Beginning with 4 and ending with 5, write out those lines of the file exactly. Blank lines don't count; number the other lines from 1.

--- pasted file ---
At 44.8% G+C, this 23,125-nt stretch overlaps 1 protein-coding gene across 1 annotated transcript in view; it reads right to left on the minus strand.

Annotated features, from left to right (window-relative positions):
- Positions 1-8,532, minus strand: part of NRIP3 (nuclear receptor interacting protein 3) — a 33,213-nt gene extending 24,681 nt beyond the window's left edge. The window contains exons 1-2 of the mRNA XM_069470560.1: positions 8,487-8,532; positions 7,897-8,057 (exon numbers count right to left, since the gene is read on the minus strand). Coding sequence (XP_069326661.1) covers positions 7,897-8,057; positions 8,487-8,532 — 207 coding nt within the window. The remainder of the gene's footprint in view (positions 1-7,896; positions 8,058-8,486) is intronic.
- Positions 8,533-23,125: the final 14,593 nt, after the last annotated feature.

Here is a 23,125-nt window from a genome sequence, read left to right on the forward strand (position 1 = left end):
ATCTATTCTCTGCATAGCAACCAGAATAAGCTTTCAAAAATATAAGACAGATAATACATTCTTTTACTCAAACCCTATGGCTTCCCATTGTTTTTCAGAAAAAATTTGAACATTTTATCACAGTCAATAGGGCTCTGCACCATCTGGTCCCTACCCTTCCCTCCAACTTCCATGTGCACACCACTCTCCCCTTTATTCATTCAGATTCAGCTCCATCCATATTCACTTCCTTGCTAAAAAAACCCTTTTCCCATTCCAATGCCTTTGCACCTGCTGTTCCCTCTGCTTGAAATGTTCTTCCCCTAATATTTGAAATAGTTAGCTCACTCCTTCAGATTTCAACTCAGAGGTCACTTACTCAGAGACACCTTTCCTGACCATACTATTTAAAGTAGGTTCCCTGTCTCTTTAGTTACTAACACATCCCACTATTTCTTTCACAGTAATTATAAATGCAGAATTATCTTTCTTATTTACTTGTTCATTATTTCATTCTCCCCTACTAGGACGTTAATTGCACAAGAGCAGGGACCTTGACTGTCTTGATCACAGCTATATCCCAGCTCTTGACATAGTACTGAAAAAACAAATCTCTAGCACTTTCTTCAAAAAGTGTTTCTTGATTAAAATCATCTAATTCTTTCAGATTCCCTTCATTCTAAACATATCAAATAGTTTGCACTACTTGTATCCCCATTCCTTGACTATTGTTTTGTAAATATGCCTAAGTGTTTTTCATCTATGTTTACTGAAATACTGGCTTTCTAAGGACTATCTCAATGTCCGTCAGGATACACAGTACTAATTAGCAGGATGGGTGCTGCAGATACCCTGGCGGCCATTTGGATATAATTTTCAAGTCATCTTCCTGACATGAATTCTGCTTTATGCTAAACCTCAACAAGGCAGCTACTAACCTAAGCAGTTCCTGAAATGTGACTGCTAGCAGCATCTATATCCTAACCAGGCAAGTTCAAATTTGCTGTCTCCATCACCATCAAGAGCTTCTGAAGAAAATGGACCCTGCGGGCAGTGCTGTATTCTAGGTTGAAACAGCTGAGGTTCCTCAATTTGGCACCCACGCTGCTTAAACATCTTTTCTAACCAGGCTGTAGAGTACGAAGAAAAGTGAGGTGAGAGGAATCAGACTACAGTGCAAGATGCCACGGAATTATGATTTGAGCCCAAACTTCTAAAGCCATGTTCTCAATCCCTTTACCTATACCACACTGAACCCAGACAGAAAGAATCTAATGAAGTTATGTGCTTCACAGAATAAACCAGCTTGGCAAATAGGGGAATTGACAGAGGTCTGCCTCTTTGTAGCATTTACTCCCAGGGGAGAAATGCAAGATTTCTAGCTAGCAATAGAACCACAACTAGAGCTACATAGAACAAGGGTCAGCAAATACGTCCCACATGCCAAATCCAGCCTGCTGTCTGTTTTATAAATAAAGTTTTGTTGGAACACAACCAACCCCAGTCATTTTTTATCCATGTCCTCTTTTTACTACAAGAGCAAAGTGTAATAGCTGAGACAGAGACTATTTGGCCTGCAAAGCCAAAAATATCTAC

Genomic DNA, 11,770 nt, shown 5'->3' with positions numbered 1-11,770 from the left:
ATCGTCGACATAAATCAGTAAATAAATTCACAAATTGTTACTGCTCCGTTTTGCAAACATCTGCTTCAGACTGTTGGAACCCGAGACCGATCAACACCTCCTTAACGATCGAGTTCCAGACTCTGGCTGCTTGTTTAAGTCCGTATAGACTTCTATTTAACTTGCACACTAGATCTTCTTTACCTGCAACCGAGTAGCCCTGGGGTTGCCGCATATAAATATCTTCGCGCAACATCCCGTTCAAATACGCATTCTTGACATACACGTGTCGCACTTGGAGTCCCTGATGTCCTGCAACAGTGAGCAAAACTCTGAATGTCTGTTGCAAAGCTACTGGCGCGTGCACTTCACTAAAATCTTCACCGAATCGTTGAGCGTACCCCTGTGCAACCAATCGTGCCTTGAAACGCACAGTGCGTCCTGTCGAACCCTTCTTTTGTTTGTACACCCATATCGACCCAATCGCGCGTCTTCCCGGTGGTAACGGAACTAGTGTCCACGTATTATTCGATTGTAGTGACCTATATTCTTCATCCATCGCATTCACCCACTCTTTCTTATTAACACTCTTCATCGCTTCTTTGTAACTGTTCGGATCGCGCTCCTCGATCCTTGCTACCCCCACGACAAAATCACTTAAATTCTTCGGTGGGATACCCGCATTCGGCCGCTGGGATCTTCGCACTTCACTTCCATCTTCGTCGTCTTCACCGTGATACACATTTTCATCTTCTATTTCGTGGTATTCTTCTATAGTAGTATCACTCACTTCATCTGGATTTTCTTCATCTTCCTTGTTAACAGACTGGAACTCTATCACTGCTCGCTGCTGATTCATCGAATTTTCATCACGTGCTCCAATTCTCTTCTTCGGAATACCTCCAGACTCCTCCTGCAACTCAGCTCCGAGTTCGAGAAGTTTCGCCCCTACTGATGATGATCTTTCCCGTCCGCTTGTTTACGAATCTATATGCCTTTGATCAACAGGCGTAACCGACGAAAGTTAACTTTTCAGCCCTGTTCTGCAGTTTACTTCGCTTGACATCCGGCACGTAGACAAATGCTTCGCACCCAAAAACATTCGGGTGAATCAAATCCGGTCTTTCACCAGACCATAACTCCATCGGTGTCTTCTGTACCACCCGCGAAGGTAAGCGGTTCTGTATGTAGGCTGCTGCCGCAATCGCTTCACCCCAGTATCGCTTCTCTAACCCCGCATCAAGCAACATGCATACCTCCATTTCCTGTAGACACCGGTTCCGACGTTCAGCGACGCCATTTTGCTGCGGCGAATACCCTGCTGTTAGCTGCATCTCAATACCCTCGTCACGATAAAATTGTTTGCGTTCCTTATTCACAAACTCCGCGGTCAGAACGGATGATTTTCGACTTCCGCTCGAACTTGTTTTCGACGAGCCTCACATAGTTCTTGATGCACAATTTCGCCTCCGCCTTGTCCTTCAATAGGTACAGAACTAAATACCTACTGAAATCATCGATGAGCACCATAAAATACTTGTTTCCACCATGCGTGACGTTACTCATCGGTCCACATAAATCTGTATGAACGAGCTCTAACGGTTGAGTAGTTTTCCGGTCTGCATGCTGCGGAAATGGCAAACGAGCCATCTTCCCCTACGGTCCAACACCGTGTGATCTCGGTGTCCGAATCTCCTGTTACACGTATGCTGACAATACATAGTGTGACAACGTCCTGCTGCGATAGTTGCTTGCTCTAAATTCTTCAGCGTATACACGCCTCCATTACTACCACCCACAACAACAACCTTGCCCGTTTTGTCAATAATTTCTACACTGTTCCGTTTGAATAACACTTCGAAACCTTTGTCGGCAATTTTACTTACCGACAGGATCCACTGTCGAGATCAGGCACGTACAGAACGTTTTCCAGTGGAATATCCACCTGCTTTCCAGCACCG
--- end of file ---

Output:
- Positions 8,533-23,125: the final 14,593 nt, after the last annotated feature.

Here is a 23,125-nt window from a genome sequence, read left to right on the forward strand (position 1 = left end):